Amreena Bhat performed in songs and drama serials produced by the Doordarshan Kendra in Srinagar in 2012. She was the sole earner in her family of five. When acting gigs started to dry up, Amreena turned to social media. She became a sensation with 25,000 followers on Instagram and 19,000 subscribers on YouTube. Her lip-syncing videos were an instant hit. But she was also severely criticised and hated by radical Islamists for her content. Thousands of nameless comments on her social media profiles attacked Amreena for “insulting Islam” by indulging in dancing, acting and singing. They cursed her for being a “shameless woman” who did not cover her face. Some even celebrated her death. Most of these comments have since been taken down.
An Instagram user called Musharraf Altaf Wani lauded Amreena’s killers, saying, “Glad to hear that unknown gunmen have killed Tiktok Girl.”
Her sister Razia, who was milking the cows when Amreena was shot, told ThePrint that the men who killed her sister “wanted her to perform at a wedding”.
“What kind of azaadi is this? She was a practising Muslim woman who just wanted to feed her family and be happy, is that too much to ask for?”
Unlike the 17 other civilian killings in Kashmir this year, no terror outfit took responsibility for Amreena’s death. However, people in the Valley agree she was killed for her social media videos. Even top security officials corroborate this. Vijay Kumar, IGP Kashmir, told ThePrint, “In our understanding, Amreena was gunned down because her videos on social media became an irritant for the extremists who see art and social media as ‘haram’ (sin). We have intel that her killing was to send out a message to other social media influencers, especially women, that such things will not be accepted.”
Mahek understands this. She says, “The same men who give me lectures on ‘Islamic conduct’ are the ones who slide into my DMs for my number. Men will be men; it doesn’t matter what religion they’re following.”
Social media influencers in the Valley say they don’t have the luxury to reason with bullets.
A top security official told ThePrint on the condition of anonymity that just a few days before the killing of the vlogger, a consignment of 15 highly sophisticated US-made pistols was seized by the J&K police. They have the capacity of firing 30 rounds from twin magazines. The same kind that was used to shoot Amreena.
Can we not talk about Kashmir?
Being a social media influencer from Kashmir can be creatively suffocating too. Influencers here are almost always expected to talk about the state of conflict they’re living in.
Saima Shafi, who goes by the name Kral Koor on Instagram with 50,000 followers, says that there are other social problems in Kashmir that she wants to highlight. Her handle is popular for its posts on Kashmiri pottery, an art she wants to save while also working as a civil engineer in the PWD department of the J&K government.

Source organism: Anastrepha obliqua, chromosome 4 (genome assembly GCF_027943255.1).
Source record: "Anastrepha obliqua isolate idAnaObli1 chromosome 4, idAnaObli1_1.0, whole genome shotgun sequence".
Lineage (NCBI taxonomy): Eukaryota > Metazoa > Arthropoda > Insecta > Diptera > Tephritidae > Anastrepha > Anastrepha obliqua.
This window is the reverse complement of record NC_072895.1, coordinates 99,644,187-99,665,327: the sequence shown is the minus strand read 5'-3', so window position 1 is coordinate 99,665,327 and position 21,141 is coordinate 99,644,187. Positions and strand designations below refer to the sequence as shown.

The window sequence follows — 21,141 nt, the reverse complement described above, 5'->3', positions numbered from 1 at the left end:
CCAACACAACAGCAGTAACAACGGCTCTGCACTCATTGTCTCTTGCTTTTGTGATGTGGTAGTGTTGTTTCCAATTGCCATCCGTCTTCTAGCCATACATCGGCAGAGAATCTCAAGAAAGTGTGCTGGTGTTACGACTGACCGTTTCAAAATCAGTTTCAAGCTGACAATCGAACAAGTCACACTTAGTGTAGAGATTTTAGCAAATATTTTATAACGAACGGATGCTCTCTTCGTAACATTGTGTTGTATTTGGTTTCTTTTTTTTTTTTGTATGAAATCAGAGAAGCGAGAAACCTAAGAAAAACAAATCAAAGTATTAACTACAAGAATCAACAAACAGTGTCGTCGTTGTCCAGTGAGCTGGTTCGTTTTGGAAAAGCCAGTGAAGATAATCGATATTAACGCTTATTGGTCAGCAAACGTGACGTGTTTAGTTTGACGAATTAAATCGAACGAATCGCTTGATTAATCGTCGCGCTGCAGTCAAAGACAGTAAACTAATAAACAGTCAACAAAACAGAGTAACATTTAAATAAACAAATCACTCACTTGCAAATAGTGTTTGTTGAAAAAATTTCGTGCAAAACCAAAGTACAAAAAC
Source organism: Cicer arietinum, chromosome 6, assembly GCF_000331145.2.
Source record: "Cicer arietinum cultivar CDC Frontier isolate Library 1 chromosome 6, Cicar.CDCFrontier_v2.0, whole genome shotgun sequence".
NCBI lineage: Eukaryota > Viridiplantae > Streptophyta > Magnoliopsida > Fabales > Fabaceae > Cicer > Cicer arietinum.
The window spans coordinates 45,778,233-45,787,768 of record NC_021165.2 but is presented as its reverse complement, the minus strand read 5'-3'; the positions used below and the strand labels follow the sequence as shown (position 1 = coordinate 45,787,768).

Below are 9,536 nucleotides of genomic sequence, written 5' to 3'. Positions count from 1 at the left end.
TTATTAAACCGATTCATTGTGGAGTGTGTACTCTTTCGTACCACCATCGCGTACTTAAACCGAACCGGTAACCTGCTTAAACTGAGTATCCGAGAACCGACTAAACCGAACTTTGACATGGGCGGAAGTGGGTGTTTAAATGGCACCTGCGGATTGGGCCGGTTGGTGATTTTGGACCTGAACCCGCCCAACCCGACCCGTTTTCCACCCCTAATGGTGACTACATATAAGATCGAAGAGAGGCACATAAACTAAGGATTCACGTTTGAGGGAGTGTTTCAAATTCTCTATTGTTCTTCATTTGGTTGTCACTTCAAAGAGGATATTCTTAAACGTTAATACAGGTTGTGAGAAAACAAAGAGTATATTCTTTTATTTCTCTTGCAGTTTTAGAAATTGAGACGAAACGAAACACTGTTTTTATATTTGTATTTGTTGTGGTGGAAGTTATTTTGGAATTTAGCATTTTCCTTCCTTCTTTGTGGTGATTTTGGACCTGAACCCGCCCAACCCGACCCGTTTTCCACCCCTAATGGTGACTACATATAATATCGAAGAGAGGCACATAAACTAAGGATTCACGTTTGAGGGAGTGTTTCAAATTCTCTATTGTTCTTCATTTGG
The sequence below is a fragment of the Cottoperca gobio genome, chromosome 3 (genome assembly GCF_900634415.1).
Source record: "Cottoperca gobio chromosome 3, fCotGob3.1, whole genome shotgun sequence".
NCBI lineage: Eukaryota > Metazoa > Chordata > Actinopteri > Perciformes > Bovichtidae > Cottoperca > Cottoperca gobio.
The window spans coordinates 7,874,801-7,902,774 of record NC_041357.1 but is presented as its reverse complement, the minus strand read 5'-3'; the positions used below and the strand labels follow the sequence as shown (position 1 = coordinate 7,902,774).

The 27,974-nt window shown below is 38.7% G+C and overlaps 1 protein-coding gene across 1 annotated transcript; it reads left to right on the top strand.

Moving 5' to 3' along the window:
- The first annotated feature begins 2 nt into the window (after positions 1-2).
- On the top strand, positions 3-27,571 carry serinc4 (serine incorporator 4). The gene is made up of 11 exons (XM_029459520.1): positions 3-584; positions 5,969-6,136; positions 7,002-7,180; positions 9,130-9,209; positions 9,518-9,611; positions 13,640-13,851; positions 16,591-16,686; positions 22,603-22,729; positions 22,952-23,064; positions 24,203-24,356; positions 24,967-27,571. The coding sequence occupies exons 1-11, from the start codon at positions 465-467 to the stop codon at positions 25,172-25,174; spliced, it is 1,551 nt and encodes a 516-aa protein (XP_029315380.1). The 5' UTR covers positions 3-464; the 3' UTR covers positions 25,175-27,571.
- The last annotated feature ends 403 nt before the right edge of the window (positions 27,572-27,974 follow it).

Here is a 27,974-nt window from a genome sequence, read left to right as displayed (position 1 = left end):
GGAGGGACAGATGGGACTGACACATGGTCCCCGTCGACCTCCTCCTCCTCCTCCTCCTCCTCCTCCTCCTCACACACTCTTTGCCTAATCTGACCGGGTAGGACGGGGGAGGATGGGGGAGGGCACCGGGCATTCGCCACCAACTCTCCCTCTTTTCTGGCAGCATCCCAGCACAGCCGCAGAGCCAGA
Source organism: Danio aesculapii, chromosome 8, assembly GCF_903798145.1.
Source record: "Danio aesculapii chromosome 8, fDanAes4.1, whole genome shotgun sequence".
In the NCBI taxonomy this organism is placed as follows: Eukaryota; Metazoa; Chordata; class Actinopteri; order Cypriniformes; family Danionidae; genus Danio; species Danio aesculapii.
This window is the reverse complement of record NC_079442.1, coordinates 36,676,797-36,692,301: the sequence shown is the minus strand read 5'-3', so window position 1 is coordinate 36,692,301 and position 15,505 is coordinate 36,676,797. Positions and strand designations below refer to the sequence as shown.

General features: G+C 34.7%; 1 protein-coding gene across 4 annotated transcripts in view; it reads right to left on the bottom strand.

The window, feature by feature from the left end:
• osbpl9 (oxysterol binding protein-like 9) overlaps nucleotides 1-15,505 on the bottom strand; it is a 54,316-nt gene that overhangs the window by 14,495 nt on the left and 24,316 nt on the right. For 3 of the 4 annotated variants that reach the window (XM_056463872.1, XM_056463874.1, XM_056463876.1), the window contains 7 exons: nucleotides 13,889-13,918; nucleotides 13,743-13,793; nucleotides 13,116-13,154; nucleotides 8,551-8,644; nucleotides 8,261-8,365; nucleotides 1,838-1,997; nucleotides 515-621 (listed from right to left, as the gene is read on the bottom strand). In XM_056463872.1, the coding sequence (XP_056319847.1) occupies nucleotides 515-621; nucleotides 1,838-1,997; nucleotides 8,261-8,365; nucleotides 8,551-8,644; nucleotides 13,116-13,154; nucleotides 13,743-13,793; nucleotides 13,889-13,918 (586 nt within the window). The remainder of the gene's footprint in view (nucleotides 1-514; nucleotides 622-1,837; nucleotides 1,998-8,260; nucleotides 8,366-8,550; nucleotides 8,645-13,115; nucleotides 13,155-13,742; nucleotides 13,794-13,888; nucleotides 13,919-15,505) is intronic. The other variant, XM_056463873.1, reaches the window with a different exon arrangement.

Conflict gives rise to creativity, Saima says, but in Kashmir, everything becomes about conflict. She wants to talk about patriarchy and everyday sexism – something women battle every day. Saima is a victim of domestic violence and triple talaq.
“Being Muslim women does not mean we can be dictated. We have to anyway think a hundred times before selecting a topic. Then choose a safe location to shoot, and then lie low for weeks. So, what we really want, the attention, the validation, we are scared of. I feel terrified even when someone looks at me in a crowded place,” says Saima.
When ThePrint met her for the first time in a narrow lane in Srinagar, she laughed: “I love how you call me ‘Kral Koor’ and not by my real name. Mission accomplished.”
Saima drove us to a nearby café. As soon as she came out of the car, she fixed her Hijab and said, “Being independent is the most important thing in life.” As if she wanted us to know that covering her head does not make her any less liberal.
‘Kral Koor’ in Kashmiri means ‘potter girl’, a profession looked down upon. But her reason for joining social media was not to put out her talent for the world.
“Pottery took me to social media, and talking about the civil issues in Kashmir kept me going,” she says.
Her recent post about women in Hijab talks about agency for women to choose and not blindly follow what society tells them to.
With her thousands of followers, Saima knows she is definitely on the radar of militants, but life in Kashmir is more uncertain than in any other part of the country, she says. If she were to die tomorrow, she doesn’t want to regret not doing what she loved.
Like Mahek and Saima, hundreds of young Kashmiris trying to make their name on social media struggle with problems that their contemporaries don’t even have to think about.
Take, for instance, the constant suspension of the internet. But there are also some influencers who feel no threat. They say Amreena’s killing was not an act of terror against art.
“Kashmir is complex. Everything that takes place here, including killings, cannot be seen as black or white. It has many layers of politics, security, societal pressures, discrimination, etc.,” says a 32-year-old RJ in Kashmir, who didn’t want to be named. She has a following of almost 50,000 on Instagram where she regularly posts her RJing sessions, her pictures and tidbits from her life. However, she says she likes to keep it low-key and less “controversial”. So, her handle is peppered with posts about Srinagar’s flea markets and touristy locations.
Threat or no threat, social media influencers in Kashmir have to go the extra mile to get that like and now, avoid extremists. At the cafe where ThePrint met Saima, many recognised her, but didn’t throng her or ask for selfies. Outside, a protest raged on against Nupur Sharma’s controversial remarks on the Prophet.
(Edited by Neera Majumdar)